Let’s say I’m being paid by a company to find out what type of chocolate everyone in the UK prefers. Well, I can’t ask everyone, so I’ll ask a much smaller group of people. That group is called a sample of the population.

Thing is, people are all different. Some are young, some are old, some are men, some women, some are rich, most are not, some have lived here all their lives, some moved here from other countries with different cultures. If I ask only one type of person, 12 year old white boys for example, and then try to pretend that the chocolate they prefer is the same for everyone, my sample would be biased. This means it doesn’t represent reality.

To make sure my sample isn’t biased there are two things I need to do. First, I need to choose a sample size that’s big enough. If we’re talking about the UK population, which is about 60-70 million people living all kinds of different lives, then ten people for example will hardly be enough. For a serious professional, a sample of even a hundred people might not be enough, you may need to ask as many as a thousand people.

The second thing I need is a ‘sampling strategy’, i.e. how am I going to choose the people to ask?

Stratified sampling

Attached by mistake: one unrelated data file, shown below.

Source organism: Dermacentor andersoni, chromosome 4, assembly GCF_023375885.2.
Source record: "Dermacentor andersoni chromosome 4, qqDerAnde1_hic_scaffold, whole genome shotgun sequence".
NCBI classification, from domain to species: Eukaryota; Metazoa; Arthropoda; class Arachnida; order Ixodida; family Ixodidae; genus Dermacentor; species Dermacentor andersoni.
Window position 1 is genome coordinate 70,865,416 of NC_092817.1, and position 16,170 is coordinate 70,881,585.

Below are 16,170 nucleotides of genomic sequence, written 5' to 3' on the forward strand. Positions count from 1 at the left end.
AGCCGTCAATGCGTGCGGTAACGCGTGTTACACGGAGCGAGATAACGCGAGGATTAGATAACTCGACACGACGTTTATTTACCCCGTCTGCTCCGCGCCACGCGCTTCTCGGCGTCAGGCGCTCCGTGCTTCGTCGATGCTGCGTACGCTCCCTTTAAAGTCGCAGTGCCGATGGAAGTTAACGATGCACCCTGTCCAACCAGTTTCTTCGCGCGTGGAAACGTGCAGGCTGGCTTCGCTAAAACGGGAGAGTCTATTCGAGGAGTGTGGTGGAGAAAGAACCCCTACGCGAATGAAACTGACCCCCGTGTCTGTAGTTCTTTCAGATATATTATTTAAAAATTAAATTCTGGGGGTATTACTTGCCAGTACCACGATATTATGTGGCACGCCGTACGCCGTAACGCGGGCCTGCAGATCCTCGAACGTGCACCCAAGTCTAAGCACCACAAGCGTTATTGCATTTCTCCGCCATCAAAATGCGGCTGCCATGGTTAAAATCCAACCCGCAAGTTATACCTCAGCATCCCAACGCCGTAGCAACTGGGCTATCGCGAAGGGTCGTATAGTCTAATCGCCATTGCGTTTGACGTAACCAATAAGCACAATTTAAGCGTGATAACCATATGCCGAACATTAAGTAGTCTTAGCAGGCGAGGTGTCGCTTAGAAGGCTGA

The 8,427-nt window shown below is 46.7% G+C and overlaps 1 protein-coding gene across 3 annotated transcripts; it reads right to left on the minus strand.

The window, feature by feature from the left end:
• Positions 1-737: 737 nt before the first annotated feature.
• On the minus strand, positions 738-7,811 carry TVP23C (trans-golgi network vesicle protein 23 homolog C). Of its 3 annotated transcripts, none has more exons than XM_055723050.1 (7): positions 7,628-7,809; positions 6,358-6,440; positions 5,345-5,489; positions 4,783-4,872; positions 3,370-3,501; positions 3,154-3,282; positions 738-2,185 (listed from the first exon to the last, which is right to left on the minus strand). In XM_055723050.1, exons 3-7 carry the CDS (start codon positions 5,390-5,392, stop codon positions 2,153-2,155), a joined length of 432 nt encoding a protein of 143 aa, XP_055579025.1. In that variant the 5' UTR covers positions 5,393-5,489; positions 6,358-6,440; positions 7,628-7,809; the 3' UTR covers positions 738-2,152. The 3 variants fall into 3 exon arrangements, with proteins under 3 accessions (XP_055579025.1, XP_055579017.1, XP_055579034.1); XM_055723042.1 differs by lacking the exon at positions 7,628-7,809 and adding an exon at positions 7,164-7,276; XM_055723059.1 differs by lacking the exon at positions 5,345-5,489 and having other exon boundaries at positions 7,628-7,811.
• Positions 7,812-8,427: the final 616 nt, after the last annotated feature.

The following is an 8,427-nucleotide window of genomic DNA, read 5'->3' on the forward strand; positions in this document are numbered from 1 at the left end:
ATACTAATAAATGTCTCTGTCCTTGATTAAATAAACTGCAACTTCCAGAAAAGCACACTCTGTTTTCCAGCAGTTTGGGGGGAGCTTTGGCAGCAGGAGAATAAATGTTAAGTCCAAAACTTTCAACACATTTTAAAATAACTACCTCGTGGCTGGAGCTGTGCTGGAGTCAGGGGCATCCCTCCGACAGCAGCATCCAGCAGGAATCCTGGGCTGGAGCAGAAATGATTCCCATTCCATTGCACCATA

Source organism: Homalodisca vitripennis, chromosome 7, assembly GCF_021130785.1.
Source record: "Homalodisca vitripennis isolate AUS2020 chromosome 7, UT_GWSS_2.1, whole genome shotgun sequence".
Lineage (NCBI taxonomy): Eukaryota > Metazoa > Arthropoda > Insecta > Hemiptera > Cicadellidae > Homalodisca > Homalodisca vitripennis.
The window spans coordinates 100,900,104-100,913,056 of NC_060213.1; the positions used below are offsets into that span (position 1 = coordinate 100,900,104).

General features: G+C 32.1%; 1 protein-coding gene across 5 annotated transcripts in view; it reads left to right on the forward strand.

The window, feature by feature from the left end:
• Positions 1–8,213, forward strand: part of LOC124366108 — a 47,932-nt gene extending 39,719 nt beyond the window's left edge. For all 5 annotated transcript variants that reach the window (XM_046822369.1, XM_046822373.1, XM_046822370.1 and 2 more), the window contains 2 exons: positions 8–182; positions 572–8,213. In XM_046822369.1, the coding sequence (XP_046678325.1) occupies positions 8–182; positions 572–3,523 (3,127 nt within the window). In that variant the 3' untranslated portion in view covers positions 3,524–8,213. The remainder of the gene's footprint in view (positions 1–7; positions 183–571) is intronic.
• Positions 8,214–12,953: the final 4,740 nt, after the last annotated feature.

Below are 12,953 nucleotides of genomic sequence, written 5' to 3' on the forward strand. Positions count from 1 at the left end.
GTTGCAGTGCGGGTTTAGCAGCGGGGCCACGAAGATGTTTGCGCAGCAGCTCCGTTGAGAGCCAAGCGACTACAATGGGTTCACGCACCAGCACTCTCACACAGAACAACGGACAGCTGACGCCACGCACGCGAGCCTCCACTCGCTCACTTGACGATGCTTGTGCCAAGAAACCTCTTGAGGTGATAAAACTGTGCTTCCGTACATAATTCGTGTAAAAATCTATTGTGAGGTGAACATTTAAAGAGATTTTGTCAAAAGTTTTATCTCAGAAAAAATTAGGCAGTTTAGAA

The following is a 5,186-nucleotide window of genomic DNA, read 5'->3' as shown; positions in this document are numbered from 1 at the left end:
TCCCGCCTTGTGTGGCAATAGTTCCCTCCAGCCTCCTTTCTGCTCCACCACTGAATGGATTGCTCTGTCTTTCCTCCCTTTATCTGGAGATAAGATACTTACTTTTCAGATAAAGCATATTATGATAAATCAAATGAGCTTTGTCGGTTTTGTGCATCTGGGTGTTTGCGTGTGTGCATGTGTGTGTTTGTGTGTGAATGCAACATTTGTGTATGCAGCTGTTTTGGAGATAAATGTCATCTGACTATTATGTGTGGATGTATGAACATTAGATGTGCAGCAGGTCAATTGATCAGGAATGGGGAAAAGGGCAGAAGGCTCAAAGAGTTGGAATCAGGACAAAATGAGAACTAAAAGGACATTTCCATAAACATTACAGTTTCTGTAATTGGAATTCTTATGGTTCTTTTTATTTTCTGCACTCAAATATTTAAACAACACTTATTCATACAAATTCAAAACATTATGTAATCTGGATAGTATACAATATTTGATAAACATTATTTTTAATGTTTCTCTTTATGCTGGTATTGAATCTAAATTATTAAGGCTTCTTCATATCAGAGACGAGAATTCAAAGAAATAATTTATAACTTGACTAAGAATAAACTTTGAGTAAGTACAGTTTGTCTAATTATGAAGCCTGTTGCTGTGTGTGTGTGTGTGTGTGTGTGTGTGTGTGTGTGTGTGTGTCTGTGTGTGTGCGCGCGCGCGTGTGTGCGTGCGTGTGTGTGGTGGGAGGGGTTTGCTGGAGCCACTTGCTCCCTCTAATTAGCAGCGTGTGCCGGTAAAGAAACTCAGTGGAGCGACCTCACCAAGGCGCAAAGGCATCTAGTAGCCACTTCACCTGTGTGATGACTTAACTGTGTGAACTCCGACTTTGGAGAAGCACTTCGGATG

Stratified sampling is considered the most representative. It involves splitting the population into categories you choose (e.g. age brackets – 0-10, 11-20, 21-30 etc.), finding the proportion of people in the whole population who fit into each category, and then ensuring the same proportion of people are selected for your sample.

e.g. if 10% of 60 million people are between 11-20 years old, make sure 10% of your 1000 person sample (i.e. 100 people) are also 11-20 years old.

Example:

The owner of a health club wants to out how often members use the club. He collects data about the age of the 1000 members. 

  Under 25 25- 40 41-50 Over 50
Population size 340 380 200 80

The owner decides to take a stratified sample of size 50.

To calculate how many members of each age group he should choose, we need to first divide the size of the sample (50) by the number of members in the health club = 50/1000 then multiply this by the number in each age group. By doing this we get the table below

  Under 25 25- 40 41-50 Over 50
Population size 340 380 200 80
Sample Size 17 19 10 4

 But 4 out of 80 (for Over 50s) might be less accurate than the 19 out of 380 (for 25-40s), so he might choose 5 Over 50s and 18 25-40s. This principle may be useful if a table such as the above contained fractions (such as when an bage group does not contain a number which is a multiple of 20).

 

 

 

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Edexcel June 2010 (H) - Page 19, Question 24

Edexcel November 2012 (H) - Page 24, Question 25

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